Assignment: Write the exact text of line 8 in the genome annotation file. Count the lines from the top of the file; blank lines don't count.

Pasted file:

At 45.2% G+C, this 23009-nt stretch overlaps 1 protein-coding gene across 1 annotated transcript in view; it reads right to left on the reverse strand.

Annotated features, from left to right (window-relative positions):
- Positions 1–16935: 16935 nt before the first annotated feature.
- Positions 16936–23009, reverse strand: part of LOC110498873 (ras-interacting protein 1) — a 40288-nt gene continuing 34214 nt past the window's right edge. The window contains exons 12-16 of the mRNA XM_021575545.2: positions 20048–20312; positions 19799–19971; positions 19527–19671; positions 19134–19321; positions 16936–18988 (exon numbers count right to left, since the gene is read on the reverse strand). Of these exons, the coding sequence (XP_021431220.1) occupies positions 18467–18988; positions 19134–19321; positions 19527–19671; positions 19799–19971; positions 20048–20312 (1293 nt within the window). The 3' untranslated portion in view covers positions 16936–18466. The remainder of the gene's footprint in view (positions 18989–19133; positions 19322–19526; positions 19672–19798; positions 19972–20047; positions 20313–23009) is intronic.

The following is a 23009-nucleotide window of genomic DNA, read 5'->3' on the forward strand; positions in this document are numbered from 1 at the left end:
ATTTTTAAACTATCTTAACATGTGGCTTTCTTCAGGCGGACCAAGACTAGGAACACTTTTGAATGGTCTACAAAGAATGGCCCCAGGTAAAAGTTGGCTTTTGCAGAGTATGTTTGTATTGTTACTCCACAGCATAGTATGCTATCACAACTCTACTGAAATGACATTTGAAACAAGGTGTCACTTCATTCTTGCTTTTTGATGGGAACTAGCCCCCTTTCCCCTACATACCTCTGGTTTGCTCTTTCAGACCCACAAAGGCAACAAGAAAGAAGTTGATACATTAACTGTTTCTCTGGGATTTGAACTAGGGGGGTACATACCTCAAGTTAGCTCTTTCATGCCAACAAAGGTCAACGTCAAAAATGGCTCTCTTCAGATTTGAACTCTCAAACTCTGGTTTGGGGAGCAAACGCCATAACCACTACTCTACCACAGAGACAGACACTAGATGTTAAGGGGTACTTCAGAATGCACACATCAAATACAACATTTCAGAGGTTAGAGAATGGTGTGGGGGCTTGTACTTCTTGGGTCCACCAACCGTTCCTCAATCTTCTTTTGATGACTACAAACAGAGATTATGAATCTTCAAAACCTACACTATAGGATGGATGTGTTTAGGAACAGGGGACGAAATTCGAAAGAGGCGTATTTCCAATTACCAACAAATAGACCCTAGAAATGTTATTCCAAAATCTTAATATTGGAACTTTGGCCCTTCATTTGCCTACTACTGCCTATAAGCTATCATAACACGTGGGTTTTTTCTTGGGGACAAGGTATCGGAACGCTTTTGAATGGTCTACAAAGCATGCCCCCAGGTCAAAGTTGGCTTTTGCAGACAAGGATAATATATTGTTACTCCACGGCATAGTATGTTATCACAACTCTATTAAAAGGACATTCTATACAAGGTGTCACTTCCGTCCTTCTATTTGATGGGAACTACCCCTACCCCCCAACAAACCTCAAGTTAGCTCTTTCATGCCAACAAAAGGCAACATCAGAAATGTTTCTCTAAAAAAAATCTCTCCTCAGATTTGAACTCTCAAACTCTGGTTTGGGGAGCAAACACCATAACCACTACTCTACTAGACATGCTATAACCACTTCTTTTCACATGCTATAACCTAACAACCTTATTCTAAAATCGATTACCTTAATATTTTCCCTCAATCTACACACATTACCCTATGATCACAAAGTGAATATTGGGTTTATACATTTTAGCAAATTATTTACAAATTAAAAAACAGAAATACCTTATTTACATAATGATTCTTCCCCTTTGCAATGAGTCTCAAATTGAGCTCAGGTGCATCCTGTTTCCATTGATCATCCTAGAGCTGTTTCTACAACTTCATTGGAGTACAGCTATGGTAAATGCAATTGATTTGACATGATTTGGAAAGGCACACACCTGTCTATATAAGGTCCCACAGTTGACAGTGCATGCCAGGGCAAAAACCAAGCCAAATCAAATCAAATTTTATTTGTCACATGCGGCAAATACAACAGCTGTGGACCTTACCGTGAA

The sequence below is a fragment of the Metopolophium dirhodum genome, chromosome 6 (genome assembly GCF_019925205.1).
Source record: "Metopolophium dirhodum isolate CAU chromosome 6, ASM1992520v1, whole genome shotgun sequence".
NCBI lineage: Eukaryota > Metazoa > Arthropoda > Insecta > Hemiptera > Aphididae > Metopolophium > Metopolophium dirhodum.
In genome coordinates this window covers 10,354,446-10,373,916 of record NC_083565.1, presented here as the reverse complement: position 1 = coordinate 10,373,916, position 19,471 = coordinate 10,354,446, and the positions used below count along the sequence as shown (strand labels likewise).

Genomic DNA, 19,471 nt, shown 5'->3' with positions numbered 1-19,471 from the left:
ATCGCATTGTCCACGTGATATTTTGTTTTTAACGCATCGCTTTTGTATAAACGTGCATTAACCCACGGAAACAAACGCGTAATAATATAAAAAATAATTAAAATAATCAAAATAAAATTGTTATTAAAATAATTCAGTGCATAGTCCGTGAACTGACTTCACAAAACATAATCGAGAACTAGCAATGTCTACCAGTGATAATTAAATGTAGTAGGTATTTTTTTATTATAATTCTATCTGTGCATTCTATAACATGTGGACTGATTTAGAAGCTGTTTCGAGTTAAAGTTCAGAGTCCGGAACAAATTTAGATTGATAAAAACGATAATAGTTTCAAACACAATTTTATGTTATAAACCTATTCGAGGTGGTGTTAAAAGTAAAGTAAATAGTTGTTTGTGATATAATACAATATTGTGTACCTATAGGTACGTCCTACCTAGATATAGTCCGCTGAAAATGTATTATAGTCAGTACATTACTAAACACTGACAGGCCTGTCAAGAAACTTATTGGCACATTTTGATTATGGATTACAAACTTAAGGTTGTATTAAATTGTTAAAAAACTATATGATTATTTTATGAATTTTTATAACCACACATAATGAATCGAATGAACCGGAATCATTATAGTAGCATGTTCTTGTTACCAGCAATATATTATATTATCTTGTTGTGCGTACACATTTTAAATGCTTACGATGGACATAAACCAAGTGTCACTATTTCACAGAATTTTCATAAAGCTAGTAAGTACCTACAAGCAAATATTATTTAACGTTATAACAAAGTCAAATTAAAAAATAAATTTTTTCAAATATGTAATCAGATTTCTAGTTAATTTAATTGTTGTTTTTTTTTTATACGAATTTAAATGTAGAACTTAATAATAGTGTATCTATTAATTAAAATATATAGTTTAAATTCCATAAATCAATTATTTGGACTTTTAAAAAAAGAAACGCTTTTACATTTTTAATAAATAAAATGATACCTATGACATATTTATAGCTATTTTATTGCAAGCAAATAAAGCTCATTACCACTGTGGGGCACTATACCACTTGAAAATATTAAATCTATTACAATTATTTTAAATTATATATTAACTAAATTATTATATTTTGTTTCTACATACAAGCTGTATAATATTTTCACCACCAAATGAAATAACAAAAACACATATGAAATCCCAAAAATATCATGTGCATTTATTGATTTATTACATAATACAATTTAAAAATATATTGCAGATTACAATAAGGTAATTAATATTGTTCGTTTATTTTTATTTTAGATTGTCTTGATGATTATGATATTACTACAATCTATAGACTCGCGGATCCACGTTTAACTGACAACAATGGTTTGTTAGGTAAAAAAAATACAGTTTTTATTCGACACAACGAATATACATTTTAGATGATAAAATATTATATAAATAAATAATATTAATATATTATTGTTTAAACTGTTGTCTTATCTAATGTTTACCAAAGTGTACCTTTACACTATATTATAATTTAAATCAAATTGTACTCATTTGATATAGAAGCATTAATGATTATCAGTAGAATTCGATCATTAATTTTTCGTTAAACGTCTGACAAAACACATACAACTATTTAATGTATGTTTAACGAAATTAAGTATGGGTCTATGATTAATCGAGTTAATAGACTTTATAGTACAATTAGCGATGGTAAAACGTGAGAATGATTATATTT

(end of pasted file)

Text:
Source record: "Metopolophium dirhodum isolate CAU chromosome 6, ASM1992520v1, whole genome shotgun sequence".